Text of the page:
Offside, 22 August

The teenage hooligan phenomenon is more hearsay than hard fact.

Duleep Allirajah

Topics Politics

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This week is Hooligan Awareness Week. Well, not officially, but that’s what it should be designated.

This, you see, is the time of the year when the Home Office publishes its football arrest statistics. It has become customary for a police spokesman to mark the occasion by announcing that the British disease of hooliganism hasn’t gone away, that violence now takes place away from football grounds, and that hi-tech cyber-yobs are now using the internet and mobile phones to arrange ‘tear-ups’.

But this year’s newspaper headlines carried a sinister new message. ‘Teen terrors are new soccer thugs’, declared The Times. ‘New generation of teenage hooligans threatens football’, warned the Independent. ‘Usually football hooligans were in the 17-30 age range’, said David Swift, deputy chief constable of Staffordshire Police. ‘We are now talking about kids – 14-, 15- and 16-year-olds – not the mature hooligan.’ (1) This new breed of teeny tearaways is being blamed for a 20 percent increase in football offences last season.

This is good news for the dwindling band of ‘mature’ hooligans who are getting a bit too old and portly for street combat (‘Oi mate, do you do this Aquascutum jacket in XXL?’). Many of their erstwhile comrades have retired to publish their kick-and-tell memoirs and appear on salacious TV documentaries. But now it seems the veteran top boys are no longer waddling into battle alone and have established the type of soccer thug youth academies that the hooligan community has long been crying out for.

So who exactly are these next generation hooligans? ‘They are followers of football who do not necessarily go to the games’, says David Swift. It seems that the apprentice hooligans are more likely to cause trouble at bus stops and railway stations. The subject of teeny thugs has been hotly debated on the Crystal Palace internet bulletin board. A number of Eagles’ fans have expressed concern that a new crew of under-age thugs – the self-styled Dirty Thirty Youth – has been causing trouble at Palace games. The evidence, however, largely consists of hearsay and speculation.

Occasionally a young hoodlum gatecrashes the debate to post a menacing message, usually in text-message speak, on the bulletin board (u mug – we r here 2 stay – r u old bill?). However, the truth is that not much is known about these wannabe thugs except that they are kitted out in regulation fake Burberry and are probably too young to shave. Home Office figures show that 35 Palace fans were arrested in the whole of last season and only eight of these were for violent disorder or public disorder offences. So if a few pimply ruffians are hell bent on causing mayhem, they are not doing a very good job of it. It’s safe to say that the social fabric of south London is not yet in imminent danger.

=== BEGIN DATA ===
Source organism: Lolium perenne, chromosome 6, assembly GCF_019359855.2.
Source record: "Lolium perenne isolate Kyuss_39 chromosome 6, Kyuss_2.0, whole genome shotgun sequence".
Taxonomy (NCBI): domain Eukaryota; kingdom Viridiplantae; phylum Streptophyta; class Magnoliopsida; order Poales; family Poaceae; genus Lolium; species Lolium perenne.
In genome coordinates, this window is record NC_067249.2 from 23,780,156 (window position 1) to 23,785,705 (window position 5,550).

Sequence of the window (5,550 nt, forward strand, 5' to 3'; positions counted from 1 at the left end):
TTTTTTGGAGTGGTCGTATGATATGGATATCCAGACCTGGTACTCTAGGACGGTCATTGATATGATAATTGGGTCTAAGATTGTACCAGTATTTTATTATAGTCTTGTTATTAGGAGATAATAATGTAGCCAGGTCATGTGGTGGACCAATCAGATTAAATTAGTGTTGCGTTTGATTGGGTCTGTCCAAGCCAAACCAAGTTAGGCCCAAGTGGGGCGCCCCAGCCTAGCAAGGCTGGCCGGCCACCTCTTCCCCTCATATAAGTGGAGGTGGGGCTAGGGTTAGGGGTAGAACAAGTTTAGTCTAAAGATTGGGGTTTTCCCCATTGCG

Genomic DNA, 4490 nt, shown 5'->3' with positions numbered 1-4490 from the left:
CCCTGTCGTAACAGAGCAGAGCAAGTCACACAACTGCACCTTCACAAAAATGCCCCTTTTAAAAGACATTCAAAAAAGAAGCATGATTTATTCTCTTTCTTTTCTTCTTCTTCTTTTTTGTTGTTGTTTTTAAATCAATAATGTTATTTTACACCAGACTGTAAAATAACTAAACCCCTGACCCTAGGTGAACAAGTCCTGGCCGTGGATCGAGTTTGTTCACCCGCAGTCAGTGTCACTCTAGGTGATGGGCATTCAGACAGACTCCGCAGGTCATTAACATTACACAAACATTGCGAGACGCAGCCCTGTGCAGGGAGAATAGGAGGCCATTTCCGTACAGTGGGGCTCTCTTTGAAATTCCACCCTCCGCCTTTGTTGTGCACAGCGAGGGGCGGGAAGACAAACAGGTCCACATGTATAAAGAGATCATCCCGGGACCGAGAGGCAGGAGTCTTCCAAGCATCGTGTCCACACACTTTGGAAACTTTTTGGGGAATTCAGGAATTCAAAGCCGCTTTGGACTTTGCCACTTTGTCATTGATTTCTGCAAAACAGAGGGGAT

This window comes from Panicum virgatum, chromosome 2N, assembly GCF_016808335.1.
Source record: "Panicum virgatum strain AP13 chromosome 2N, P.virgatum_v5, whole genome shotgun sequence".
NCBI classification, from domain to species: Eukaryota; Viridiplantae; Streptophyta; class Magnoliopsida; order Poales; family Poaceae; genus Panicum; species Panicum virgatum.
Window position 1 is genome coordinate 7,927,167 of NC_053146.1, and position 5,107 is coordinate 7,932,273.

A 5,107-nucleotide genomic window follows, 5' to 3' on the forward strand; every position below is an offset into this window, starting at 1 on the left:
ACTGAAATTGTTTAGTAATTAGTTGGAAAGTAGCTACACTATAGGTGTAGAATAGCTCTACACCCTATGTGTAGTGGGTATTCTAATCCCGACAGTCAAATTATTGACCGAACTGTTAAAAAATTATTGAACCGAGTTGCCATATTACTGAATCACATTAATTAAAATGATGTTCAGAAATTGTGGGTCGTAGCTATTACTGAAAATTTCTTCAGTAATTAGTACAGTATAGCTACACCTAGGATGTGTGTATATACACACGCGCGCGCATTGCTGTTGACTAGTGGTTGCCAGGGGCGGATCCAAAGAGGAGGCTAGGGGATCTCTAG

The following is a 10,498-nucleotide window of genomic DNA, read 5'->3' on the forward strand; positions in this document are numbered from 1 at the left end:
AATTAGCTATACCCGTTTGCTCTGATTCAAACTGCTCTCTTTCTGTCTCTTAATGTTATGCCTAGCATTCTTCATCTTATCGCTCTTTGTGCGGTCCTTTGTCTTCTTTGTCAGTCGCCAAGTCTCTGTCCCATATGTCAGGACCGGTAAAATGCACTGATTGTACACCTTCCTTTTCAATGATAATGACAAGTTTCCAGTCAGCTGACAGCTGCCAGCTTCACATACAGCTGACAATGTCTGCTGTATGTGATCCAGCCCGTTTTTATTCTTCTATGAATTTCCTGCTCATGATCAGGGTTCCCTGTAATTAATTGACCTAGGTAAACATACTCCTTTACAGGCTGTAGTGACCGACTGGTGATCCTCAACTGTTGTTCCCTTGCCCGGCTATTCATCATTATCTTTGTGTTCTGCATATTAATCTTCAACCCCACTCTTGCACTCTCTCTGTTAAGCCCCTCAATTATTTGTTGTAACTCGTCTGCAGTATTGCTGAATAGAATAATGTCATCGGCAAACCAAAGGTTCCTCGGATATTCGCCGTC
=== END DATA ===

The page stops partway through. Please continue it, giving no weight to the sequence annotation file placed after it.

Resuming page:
Indeed, if anyone takes the trouble to look beneath the headlines and examine the statistics, it becomes apparent that soccer violence remains a fairly insignificant problem in Britain. Although football-related arrests rose by 19 percent last season, this increase is largely due to tougher policing – or ‘low tolerance policing’ to use the Home Office jargon – rather than any resurgence of large-scale football violence. ‘The increase in the number of football-related offences reflects a tough policing response to a lingering hooliganism problem’, said Home Office minister Hazel Blears (2).

The headline figures also obscure the fact that the definition of a football offence has been steadily broadened over the years. A third of arrests last year were for drink, drugs and touting offences – not what most people would classify as hooliganism. Moreover the arrest figures must be viewed within the context of rising attendances at football matches. While the number of arrests at league games has remained fairly stable over the past decade, fluctuating between 3000 and 4000, the total number of spectators has risen from 21.6million in 1993/4 to 28.3million in 2002/3 (3).

So while there were 758 more arrests last year, the actual arrest rate – the ratio of arrests to spectators – remained pretty much the same at a paltry 0.01 percent – an average of fewer than two arrests per game. But then ‘Arrests levels remain low’ or ‘Vast majority of matches remain trouble free’ – two phrases used in the Home Office statistics summary – do not make for attention-grabbing headlines, do they?

Read on:

spiked-issue: Sport

(1) Teen terrors are new soccer thugs, The Times, 19 August 2003

(2) Targeted help to tackle football hooliganism, Home Office press release, 18 August 2003

(3) Statistics on football-related arrests and banning orders (.pdf), Season 2002-2003, Home Office

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Topics Politics


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